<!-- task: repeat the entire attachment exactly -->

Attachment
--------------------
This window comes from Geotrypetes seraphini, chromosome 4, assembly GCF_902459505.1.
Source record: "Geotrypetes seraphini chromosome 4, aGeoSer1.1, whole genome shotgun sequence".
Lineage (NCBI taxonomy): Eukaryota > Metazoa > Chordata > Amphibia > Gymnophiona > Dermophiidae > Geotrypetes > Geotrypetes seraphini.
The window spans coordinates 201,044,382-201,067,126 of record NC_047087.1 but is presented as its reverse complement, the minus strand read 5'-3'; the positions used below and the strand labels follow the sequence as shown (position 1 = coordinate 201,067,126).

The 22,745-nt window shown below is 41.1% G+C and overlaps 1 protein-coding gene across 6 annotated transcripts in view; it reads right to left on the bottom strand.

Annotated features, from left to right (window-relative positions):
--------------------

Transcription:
This window comes from Geotrypetes seraphini, chromosome 4, assembly GCF_902459505.1.
Source record: "Geotrypetes seraphini chromosome 4, aGeoSer1.1, whole genome shotgun sequence".
Lineage (NCBI taxonomy): Eukaryota > Metazoa > Chordata > Amphibia > Gymnophiona > Dermophiidae > Geotrypetes > Geotrypetes seraphini.
The window spans coordinates 201,044,382-201,067,126 of record NC_047087.1 but is presented as its reverse complement, the minus strand read 5'-3'; the positions used below and the strand labels follow the sequence as shown (position 1 = coordinate 201,067,126).

The 22,745-nt window shown below is 41.1% G+C and overlaps 1 protein-coding gene across 6 annotated transcripts in view; it reads right to left on the bottom strand.

Annotated features, from left to right (window-relative positions):